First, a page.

For Release April 9, 2002
How Beneficial are Fungicides in the Home Landscape?
by Chuck Otte, Geary County Extension Agent
Diseases are a difficult concept to understand. Many people barely understand diseases in themselves. When they donít feel well, they go to their doctor who will sometimes prescribe some medication and then the patient gets better and all is well. Unfortunately, life isnít so simple for plant diseases. When you get sick, you feel bad, you have symptoms and hopefully you get over the affliction and then you feel better. In essence, you are healed. When a plant gets a disease, it never really becomes healed. And that seems to be a difficult concept for many homeowners to grasp.
Letís take an apple tree. It is springtime, the blossoms are open and a spring shower causes the Cedar Apple Rust spores to release from the galls on the cedar trees. One of these spores lands on a wet apple leaf and within a few hours the spore has infected that particular apple leaf. Eventually the infection on the leaf will grow to a spot about a half inch across. It wonít spread throughout the apple plant, itíll just affect the spot on the leaf that was infected. If several infection periods occur a tree could end up with five or six disease spots on every leaf.
At that point of time, a few hours after the spore landed on the leaf, there is nothing that the plant, or you the homeowner can do. That infection has occurred and it will run its cycle. You can not spray anything on the plant to kill the disease. The only way to prevent the infection is to plant a resistant apple variety or apply a fungicide prior to an infection event to protect the leaf. You are essentially attempting to vaccinate each leaf to protect it.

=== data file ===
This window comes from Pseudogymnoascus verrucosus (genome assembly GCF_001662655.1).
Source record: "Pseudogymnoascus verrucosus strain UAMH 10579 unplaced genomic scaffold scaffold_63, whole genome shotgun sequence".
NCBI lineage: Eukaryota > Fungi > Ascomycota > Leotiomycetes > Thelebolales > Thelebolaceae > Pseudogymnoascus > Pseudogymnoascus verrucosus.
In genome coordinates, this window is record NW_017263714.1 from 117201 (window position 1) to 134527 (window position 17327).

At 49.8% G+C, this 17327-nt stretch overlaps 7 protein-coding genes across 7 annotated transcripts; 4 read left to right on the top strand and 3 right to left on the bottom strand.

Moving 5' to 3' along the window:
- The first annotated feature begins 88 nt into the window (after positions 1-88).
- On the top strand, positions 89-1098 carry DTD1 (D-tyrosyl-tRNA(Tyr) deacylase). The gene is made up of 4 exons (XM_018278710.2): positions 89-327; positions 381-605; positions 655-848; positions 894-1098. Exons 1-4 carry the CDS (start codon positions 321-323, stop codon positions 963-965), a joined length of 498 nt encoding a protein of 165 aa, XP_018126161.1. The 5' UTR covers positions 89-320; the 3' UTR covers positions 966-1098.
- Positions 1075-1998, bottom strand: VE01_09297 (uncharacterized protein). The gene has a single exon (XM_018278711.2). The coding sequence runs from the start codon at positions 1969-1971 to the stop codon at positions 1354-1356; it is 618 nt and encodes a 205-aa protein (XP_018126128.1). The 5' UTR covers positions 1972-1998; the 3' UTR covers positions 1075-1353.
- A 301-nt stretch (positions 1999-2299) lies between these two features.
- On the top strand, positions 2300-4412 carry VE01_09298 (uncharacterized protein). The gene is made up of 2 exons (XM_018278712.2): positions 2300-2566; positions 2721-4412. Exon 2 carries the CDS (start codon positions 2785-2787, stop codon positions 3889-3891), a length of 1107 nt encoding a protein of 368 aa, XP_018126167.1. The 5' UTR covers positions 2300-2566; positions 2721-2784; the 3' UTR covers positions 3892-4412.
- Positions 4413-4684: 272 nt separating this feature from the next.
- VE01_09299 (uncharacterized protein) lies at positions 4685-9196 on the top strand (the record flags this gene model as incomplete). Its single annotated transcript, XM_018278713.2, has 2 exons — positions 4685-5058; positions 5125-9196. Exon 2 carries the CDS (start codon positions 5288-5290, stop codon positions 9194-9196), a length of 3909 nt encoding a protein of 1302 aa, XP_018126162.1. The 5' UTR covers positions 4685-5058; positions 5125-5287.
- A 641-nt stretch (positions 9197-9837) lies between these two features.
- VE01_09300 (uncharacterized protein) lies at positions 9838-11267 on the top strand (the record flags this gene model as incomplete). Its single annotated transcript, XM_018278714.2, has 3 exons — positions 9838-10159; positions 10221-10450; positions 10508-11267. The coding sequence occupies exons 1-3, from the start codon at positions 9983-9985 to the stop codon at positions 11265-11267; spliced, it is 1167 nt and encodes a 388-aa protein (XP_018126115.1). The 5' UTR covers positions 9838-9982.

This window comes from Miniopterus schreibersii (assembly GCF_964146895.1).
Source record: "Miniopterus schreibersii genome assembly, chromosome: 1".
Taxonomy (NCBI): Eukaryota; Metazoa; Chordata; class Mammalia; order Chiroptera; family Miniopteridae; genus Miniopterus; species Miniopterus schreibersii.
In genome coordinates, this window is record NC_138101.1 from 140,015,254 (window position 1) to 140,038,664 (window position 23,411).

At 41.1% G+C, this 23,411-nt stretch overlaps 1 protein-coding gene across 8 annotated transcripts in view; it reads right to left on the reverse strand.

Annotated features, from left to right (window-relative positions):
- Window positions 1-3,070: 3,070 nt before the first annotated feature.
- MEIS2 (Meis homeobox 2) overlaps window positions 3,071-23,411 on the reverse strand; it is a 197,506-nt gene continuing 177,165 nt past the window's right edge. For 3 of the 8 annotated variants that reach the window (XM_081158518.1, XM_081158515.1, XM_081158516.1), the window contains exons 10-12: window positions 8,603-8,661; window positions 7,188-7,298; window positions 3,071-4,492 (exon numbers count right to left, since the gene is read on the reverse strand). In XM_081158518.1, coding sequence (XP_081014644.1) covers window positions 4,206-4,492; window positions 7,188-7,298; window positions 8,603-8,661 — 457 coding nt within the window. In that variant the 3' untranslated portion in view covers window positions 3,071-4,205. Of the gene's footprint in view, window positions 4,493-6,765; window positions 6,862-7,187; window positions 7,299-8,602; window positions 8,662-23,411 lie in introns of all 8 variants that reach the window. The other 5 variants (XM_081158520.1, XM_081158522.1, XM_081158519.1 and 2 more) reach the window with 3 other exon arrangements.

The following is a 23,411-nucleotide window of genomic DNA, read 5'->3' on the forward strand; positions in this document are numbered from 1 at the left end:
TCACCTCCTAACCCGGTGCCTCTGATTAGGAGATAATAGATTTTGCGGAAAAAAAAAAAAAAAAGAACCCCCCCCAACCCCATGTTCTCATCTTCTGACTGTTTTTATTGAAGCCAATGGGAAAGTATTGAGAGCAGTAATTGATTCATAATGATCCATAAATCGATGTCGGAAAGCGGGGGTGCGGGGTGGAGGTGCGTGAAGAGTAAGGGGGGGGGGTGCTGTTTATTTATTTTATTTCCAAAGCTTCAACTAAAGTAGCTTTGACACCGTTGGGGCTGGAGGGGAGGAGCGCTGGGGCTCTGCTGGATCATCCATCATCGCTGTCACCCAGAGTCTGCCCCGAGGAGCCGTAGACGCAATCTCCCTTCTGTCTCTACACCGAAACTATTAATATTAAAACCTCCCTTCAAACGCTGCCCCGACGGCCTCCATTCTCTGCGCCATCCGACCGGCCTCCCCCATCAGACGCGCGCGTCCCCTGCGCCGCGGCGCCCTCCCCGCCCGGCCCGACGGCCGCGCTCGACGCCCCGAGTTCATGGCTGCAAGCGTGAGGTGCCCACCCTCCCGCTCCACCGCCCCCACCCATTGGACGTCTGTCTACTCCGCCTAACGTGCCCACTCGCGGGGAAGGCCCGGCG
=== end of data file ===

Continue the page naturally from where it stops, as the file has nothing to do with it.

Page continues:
There are probably twenty to thirty plant diseases that I will encounter in the yard and garden every year, and another dozen or so in crop plants. Many of the lawn and garden diseases are a nuisance or an annoyance. They seldom do serious damage to the plant or vegetable/fruit. A disease may diminish the appearance of a lawn or ornamental plant, but it is seldom fatal, with a few noted exceptions.
The most important step in disease prevention is proper management of the plant and its environment. If you select the right plant for your location and then keep it in a healthy state, you will have fewer disease and insect problems. Many homeowners contact me for a recommendation of a fungicide to "cure" a disease. The problem is that the disease is the symptom of a management problem.
Now the two "biggies": brown patch in yards and septoria leaf blight in tomatoes. Once either of these diseases get started on your plants, it is going to be very difficult to control with a fungicide. You may feel better, but it wonít change much. The disease will run its course, the plant will not die, but it wonít be pretty for a while either!
The first step is to keep the leaves as dry as possible. With lawns, water early in the morning. With tomatoes, donít use a sprinkler. Lawns need to be planted to a brown patch resistant variety, then mowed high, regularly and keep the stand vigorous.
Tomatoes need to planted far enough apart to allow good air movement. If you are serious about having blight free leaves, you need to start spraying before the disease shows up and then remove, immediately, any leaves showing infection. This will help slow the spread.
Plants arenít people. You donít cure their diseases. You try to keep the disease from getting started or limit the spread of the disease if it starts. And when it is all said and done, you can probably do far more good with improved management than you can with an arsenal full of fungicide!
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